At one point Still is believed to have helped as many as 60 slaves a month to escape from their runaway points in the South, said James Horton, an American Studies and History professor from George Washington University who appears in the film.

The story is told through re-enactments, expert interviews and vintage photographs. Still is portrayed by Toronto actor Dion Johnstone, who had considerable experience on stage at the Stratford Shakespeare Festival.

"There was great worry and gnashing of teeth over what PBS calls 'direct address,' or William Still speaking directly to camera," Henderson explained. He said most PBS documentaries use voiceover.

"I accept the fact that [direct address] can be cheesy, but I felt that Dion Johnstone could pull it off. He's an actor at [the Stratford Shakespeare Festival], and if he can get the cadence of Shakespeare, he should be able to get the cadence of William Still."

Johnstone has spent the last seven seasons at Stratford, playing several "young hero" roles, including Orlando in "As You Like It" and Caliban opposite Christopher Plummer in "The Tempest" in 2010.

>Ancestors' voices

To prepare for his role, Johnstone studied Still's journals. He described the writing as very Shakespearean in terms of imagery and phrasing.

"What he did was to record whom he came in contact with, where they were coming from, their family members, what aliases they were going to take on, and where they were traveling to," said Johnstone by phone from Toronto. "It was very dangerous information to have logged anywhere."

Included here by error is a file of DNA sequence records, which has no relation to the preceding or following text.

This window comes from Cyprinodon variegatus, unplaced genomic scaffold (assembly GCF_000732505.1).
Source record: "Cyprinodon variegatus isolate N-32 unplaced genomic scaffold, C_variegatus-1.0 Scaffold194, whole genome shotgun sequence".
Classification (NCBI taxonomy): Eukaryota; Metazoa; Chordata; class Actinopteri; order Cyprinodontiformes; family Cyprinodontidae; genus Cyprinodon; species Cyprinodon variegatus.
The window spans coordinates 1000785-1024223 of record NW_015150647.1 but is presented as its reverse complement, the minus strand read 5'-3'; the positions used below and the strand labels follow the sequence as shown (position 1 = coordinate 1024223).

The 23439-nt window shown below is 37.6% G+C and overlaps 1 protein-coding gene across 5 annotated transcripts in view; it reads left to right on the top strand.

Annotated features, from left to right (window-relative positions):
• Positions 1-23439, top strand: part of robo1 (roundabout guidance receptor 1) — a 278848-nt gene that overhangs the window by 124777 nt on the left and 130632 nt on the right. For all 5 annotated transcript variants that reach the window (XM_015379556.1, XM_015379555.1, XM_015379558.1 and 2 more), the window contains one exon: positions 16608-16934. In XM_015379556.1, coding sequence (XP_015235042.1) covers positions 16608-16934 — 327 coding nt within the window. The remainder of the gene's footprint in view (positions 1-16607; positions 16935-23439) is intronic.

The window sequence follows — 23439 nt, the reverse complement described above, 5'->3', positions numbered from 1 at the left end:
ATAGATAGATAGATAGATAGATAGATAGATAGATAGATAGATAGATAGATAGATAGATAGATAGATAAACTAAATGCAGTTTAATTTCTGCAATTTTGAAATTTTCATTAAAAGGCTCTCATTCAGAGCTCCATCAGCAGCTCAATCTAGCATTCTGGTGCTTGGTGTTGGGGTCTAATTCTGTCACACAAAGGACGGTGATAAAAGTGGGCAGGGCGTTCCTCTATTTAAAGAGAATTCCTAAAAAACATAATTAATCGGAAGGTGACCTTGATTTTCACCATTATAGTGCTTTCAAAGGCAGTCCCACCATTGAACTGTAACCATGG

The narrative in the documentary mirrors the original diaries, according to Johnstone.

"Still did not want these stories to be lost," the actor said. "In his mind, the slaves were great heroes who struggled very hard to create the life we have now. It is very important that we remember where we came from."

The commentary of historian Bryan Prince in the film is noteworthy because Prince descended from fugitive slaves who helped found the Buxton Settlement in southwest Ontario. Fifty miles northeast of Detroit, Buxton was once Canada's largest fugitive slave settlement.

"My ancestors were slaves who came to Canada, so I've always had a passion for researching history," said Prince. "When we think of the Underground Railroad, we have the vision of the kindly Quakers helping these poor slaves [and] the torture it must have been to leave familiar surroundings, to leave family members behind."

Prince, 60, is a farmer with a passion for history. He grows corn, soybeans and wheat, and on rainy days heads for a library to do research. His wife, Shannon, has curated the Buxton Museum since 1999.

"It really wasn't until 'Roots' came on television that I was hooked on history and wanted to know my family history," said Prince. "So I went to every gray-haired person I could find and asked them their stories. Over and over people said they did not know. That's when I started going to the library."

Henderson gave credit for the show to director, producer and writer Laine Drewery, and to Peter Twist, whom he hailed as a "wild re-enactor."

"We kick around history," said Henderson. "His house is full of uniforms. His knowledge of history is terrific. His film credit could have been five different things."

"In this day and age of reality and ratings, it's good that PBS and WNED allow you to tell stories like this," said Henderson.

Find more on the Underground Railroad at www.wned.org and pbs.org.

email: jkwiatkowski@buffnews.com